Judge David Johnson has a killing room in his house. It's an interesting conversation piece for visitors.
Once you're in, there's no way out.
Here's the latest entry in the emerging genre of a-bunch-of-strangers-get-trapped-in-a-room-where-bad-things-happen-for-90-minutes.
Facts of the Case
Four people, recruited to take part in a study, find themselves in a sterile, white room with no clear idea what they have to do. Boredom turns to terror, when one of the scientists (Peter Stormare, Prison Break) comes in, makes small talk and shoots one of them in the head. Panic ensues, odd challenges are delivered from unknown watchers, and the body count slowly rises.
Turns out, these folks are unwitting test subjects in a top secret government research program. For the newest analyst (Chloe Sevigny), the horrors that unspool—and the ultimate revelation of the purpose of "the killing room"—will conflict her conscience.
The Killing Room is a polished, well-acted thriller that messes around with the formula a bit, before imploding with its own silly endgame.
The curve ball the filmmakers throw is nifty, a welcome diversion to the way these things usually shake out. Instead of having the characters themselves figure out what the @#$% is going on, we get a behind-the-scenes peek at the folks pulling the strings. There is still plenty of mystery, as the actual point to all the mayhem isn't unveiled until the very end. Sevigny's character asks at first, but is promptly denied, leaving the audience twisting in the wind. Pretty much the only thing that can be deduced is that this benefits national security or something, not that the Jigsaw killer or whoever is just messing around with these fools.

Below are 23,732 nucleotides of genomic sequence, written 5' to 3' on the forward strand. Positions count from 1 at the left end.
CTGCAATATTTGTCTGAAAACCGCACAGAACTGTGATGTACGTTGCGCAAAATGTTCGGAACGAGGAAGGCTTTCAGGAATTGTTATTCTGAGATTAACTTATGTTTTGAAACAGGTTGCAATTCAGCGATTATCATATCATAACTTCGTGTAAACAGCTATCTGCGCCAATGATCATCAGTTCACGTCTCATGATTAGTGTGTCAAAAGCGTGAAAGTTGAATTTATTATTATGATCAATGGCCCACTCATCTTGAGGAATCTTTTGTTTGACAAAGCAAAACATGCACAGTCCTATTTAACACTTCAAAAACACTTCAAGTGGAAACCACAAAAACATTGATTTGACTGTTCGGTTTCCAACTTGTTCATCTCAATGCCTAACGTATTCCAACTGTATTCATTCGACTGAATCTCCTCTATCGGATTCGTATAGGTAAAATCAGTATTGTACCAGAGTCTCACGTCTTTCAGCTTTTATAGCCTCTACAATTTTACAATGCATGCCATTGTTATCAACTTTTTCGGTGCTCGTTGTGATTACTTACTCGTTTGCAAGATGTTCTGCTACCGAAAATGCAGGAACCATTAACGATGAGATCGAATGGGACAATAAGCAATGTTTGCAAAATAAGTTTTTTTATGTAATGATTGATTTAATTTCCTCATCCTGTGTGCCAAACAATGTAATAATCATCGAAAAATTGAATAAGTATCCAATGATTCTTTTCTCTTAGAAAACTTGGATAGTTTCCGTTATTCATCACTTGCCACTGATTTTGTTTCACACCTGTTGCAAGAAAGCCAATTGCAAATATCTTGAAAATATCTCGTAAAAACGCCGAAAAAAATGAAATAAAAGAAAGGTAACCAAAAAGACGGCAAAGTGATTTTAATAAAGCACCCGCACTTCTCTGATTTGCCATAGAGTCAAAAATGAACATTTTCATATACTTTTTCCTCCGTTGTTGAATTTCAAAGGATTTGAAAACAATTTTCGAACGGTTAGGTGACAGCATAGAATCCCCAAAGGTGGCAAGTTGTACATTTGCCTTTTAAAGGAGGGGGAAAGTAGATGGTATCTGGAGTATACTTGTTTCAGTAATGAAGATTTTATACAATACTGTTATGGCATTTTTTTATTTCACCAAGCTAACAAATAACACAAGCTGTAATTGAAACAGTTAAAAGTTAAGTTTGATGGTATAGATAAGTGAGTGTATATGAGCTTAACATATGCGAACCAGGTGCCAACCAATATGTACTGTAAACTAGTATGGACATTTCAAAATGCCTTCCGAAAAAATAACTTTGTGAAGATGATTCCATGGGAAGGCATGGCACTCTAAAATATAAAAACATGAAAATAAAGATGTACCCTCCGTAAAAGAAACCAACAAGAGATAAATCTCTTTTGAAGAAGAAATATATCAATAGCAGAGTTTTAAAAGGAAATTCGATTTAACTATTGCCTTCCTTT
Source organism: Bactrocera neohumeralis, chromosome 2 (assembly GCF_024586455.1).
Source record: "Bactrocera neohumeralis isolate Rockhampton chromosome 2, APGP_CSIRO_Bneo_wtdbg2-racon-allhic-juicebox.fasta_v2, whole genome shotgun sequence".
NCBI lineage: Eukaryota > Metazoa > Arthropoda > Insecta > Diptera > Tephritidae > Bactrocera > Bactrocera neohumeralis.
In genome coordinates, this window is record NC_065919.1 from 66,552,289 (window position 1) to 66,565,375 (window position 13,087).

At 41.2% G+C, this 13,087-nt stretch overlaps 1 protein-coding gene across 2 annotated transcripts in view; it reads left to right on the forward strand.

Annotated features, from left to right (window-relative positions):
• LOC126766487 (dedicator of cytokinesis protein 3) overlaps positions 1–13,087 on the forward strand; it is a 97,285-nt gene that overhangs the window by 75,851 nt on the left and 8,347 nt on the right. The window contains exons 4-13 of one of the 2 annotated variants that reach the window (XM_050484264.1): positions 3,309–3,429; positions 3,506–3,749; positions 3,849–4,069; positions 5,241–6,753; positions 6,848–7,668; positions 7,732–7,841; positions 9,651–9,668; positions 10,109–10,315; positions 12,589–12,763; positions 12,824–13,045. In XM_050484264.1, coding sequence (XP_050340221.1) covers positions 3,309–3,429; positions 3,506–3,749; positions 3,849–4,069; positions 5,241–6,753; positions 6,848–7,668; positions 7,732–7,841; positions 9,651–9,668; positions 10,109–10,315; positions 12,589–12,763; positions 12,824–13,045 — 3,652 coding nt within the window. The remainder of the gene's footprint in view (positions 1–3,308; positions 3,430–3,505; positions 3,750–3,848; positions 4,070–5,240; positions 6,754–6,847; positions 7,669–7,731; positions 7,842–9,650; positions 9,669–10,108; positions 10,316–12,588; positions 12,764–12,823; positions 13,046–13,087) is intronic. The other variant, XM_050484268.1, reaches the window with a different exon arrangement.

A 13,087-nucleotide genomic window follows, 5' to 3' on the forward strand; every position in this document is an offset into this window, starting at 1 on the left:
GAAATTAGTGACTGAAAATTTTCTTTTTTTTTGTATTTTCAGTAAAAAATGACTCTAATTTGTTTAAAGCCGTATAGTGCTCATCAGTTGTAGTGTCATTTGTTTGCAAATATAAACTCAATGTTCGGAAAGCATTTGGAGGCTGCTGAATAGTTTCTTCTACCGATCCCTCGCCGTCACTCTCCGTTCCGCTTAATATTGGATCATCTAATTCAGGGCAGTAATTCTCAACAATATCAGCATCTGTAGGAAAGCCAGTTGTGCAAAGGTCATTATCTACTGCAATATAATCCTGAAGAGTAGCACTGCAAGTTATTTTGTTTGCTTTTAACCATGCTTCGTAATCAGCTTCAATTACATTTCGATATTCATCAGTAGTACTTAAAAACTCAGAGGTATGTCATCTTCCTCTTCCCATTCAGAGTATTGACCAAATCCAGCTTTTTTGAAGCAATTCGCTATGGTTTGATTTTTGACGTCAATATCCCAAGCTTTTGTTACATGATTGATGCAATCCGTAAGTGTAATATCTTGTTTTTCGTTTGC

This approach has its ups and downs. On the positive side, it is a shake-up to what the textbook says should happen, and the chatter behind the glass as the nameless bureaucrats run around to pull the scenario together is cool. Plus, Sevigny gets some material to work with as the conflicted newbie and, essentially, our window into this whacked-out world. The trade-off, however, is a dip in the tension. The unknown manipulator, as familiar a convention as it may have become, does at least bring with it a good amount of suspense; with the curtain pulled, the entirety of the suspense rests on the question: why in the world are these people doing all of this crap?
Which brings us to the self-inflicted mortal wound of a plot twist. It's a testament to the plotting of the film that I had no clue what was coming; hey, there are only so many things the government can be up to, right? Since The Killing Room is relatively grounded in reality, they weren't re-animating Revolutionary War zombies or something. I was certainly surprised by the finale, what a shockingly stupid conclusion. In fact, it's one of the dumbest twists I've seen in a while. I don't know how it ever made it past the first draft of the screenplay.
That's all I'll say. You're going to have to experience this one yourself.
A bare bones DVD awaits: 2.40:1 anamorphic widescreen, 5.1 Dolby Digital surround, no extras.
A decent thriller shoots itself in the groin with a laughable twist. Pass on this one.
Guilty. Remodel the killing room into a nice den or vestibule.
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Scales of Justice
Studio: Genius Products
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